KRAKOW, Poland — Southern chefs have lately had their way with the bagel, putting idiosyncratic spins on what’s emerged as one of America’s favorite breakfast items.
At Button & Co. Bagels in Asheville, N.C., the production process begins with a sourdough starter, which supplies the canvas for figs and sorghum syrup. Bagels at The Grey Market in Savannah are steamed instead of boiled; those left unsold at day’s end are turned into chips and served with green goddess dip. And closer to home, Renzo sometimes gives its customers the chance to spread bottarga cream cheese on their cacio e pepe bagels.
Not all of these developments have been warmly received by purists, who have strict standards for bagel size, shape, texture and flavor. But, as it turns out, the region’s innovators are, in fact, upholding the most sacred bagel tradition, which involves adaptation for contemporary tastes.
The bagel is an American bread, albeit one with a European personality. Some bagel fans, and even bagel scholars, believe otherwise: They claim the bagel was born in Poland. Yet leading Polish bakers forcefully deny paternity. Their baby is the obwarzanek Krakowski, a dense, ring-shaped bread so cherished that in 2010 it was granted protection as an official European Union regional product.
Still, “You can buy fake obwarzanka: This is a fact,” says Wojtek Siudak, founder of the Museum of Obwarzanka.
In Krakow, you can also now buy New York-style bagels at Bagelmama in the Kazimierz district, which was the city’s Jewish quarter prior to Nazi occupation: A Woody Allen sandwich is made with tuna salad and comes on the customer’s choice of sesame, onion, poppy seed or everything bagel.
None of those, though, qualify as an obwarzanek. That’s the message that bakers want to get out of Poland, which is setting an international example for bread pride.
As visitors to the Museum of Obwarzanka learn, the obwarzanek dates back to the late-1300s. It was first mentioned by name in an official document issued in 1496, around the time that Nicolaus Copernicus was finishing up his math studies at the University of Krakow. King John Albert’s decree stipulated that only members of the Krakow Bakers Guild could make and sell obwarzanka.
John Albert’s law was regularly renewed for another two centuries. Then King Jan Sobieski, who’s also credited with fending off the Ottoman Empire’s takeover of Europe, ended the monopoly. In other words, Jewish bakers were allowed to legally get into the obwarzanek business.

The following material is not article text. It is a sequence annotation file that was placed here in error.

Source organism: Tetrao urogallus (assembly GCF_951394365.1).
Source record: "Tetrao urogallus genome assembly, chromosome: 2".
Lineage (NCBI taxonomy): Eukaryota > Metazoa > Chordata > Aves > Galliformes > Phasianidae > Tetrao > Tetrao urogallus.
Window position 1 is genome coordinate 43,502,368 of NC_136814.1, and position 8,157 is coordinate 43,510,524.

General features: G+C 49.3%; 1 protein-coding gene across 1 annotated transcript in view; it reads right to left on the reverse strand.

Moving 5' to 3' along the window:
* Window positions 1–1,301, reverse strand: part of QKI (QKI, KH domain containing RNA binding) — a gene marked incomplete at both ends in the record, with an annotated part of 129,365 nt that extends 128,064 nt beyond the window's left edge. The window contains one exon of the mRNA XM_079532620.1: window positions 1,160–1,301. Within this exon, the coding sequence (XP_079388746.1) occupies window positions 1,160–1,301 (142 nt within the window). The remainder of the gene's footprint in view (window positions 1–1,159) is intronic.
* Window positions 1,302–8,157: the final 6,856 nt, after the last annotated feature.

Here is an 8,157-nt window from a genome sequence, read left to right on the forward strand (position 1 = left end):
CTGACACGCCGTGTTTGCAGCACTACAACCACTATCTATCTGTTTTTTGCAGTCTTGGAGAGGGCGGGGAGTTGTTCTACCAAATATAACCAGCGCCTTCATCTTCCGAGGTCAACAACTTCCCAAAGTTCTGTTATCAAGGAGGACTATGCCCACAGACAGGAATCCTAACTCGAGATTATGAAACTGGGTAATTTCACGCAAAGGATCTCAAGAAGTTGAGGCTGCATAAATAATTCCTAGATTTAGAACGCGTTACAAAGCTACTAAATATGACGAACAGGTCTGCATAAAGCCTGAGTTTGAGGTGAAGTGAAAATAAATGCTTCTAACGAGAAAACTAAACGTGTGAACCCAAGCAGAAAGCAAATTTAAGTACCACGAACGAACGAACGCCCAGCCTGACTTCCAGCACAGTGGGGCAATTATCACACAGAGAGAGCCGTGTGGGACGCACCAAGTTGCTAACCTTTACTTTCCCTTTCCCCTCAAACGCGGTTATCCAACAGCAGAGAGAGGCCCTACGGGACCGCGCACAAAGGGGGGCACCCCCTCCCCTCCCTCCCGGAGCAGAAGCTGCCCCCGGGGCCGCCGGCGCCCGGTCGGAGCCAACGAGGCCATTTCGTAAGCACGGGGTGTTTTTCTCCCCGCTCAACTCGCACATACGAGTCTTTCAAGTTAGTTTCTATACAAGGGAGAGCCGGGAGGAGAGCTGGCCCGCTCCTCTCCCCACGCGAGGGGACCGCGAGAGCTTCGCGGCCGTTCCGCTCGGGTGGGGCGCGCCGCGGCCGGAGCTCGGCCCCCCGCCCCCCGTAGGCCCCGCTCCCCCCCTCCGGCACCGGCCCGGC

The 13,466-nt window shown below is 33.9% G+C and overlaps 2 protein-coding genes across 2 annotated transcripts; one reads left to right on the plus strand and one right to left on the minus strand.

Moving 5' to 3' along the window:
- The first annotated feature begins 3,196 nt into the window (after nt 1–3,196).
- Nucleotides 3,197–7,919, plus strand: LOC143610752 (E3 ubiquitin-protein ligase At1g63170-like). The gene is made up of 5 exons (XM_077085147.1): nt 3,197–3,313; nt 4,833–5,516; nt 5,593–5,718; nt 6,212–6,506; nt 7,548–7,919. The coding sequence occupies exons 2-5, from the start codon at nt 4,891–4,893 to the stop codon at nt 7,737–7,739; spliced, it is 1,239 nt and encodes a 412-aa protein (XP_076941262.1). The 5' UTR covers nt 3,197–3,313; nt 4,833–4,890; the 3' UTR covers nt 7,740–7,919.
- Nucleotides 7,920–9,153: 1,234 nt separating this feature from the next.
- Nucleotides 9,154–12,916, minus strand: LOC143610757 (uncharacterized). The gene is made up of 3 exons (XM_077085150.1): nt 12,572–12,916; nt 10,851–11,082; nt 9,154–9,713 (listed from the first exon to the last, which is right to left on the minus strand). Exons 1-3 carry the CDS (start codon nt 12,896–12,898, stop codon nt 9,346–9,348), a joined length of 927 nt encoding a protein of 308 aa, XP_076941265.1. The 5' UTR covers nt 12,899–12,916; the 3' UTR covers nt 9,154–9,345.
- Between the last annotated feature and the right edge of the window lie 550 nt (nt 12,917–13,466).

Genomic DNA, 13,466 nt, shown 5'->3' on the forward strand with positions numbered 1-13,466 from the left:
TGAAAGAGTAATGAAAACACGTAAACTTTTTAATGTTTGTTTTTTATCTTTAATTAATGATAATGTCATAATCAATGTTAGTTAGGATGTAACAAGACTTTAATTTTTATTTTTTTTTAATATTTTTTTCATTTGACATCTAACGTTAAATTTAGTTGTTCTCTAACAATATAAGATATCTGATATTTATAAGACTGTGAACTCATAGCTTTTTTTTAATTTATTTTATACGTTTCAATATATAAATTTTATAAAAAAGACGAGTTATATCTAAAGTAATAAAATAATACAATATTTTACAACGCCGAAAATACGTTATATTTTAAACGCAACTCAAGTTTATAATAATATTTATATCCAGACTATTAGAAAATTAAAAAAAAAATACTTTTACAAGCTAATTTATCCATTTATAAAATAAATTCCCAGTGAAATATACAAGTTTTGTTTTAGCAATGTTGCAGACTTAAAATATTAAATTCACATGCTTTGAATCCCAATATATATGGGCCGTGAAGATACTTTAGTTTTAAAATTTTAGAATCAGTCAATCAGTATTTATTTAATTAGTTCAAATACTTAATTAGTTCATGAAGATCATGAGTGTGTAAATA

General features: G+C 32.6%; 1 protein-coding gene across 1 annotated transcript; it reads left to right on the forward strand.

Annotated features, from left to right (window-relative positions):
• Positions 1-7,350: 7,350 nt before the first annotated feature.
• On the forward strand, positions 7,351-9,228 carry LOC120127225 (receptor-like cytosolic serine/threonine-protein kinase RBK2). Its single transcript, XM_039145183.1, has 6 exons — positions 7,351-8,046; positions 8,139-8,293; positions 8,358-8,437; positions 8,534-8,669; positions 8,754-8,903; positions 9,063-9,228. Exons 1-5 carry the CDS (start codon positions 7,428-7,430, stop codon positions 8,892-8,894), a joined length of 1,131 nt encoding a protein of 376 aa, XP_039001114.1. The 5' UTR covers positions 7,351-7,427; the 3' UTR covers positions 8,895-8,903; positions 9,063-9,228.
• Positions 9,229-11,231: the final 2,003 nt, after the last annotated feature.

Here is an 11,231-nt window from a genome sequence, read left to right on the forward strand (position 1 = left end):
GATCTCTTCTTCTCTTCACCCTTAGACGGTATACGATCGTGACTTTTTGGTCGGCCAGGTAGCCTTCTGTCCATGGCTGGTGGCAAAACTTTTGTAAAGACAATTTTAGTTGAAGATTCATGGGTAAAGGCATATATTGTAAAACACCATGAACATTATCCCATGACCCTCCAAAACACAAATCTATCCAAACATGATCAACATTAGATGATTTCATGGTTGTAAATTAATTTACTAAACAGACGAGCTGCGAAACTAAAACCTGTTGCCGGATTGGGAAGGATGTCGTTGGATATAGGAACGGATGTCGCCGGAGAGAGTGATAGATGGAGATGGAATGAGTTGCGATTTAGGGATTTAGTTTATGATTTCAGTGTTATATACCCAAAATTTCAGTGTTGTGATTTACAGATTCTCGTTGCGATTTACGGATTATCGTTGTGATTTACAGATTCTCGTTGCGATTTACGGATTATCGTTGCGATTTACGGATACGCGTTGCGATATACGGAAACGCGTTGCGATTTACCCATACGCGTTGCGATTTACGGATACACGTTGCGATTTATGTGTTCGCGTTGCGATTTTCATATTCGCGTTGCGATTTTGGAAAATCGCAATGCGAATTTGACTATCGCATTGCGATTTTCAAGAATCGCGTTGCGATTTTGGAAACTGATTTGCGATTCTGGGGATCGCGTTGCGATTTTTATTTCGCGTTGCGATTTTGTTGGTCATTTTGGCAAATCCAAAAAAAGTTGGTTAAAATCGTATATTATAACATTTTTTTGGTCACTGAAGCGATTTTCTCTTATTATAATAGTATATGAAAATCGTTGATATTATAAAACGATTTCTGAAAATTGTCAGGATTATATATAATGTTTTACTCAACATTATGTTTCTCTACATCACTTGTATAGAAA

Or was it the bagel business? The word “bagel,” derived from the Yiddish word for “bracelet,” appeared in print in Poland as early as 1610, according to Maria Balinska, author of “The Bagel: The Surprising History of a Modest Bread.”
What seems most likely is “bagel” was the term used in Jewish communities for what Christians called “obwarzanek.” Much as a sandwich connoisseur couldn’t tell the difference between a sub and a hoagie if the two grinders were set before her, even the most accomplished Polish baker wouldn’t have been able to distinguish between a bagel and an obwarzanka.
At least, that was true up until the 1890s, when the bagel went to the U.S. and developed an identity of its own.
In his essay, “Eating Up: The Origins of Bagel and Lox,” published in the 2017 compendium “Tastes of Faith: Jewish Eating in the United States,” Rabbi Jeffrey A. Marx describes the original bagel sold by immigrant Jewish bakers in New York City. It was “a hard, dark European pretzel with an enormous hole.” A reporter in 1895 likened it to a “pretzel biscuit.”
By the 1920s, though, the bagel was softer; its hue was lighter and its hole had shrunk so drastically that a schmear wouldn’t fall through.
Of course, cream cheese was a New World addition to the bagel, taking the place of butter or schmaltz. So was smoked salmon, a stand-in for herring. But what made a “bagel” a bagel, in the way it’s now understood, was the domestic transformation of the obwarzanek into something more like a roll.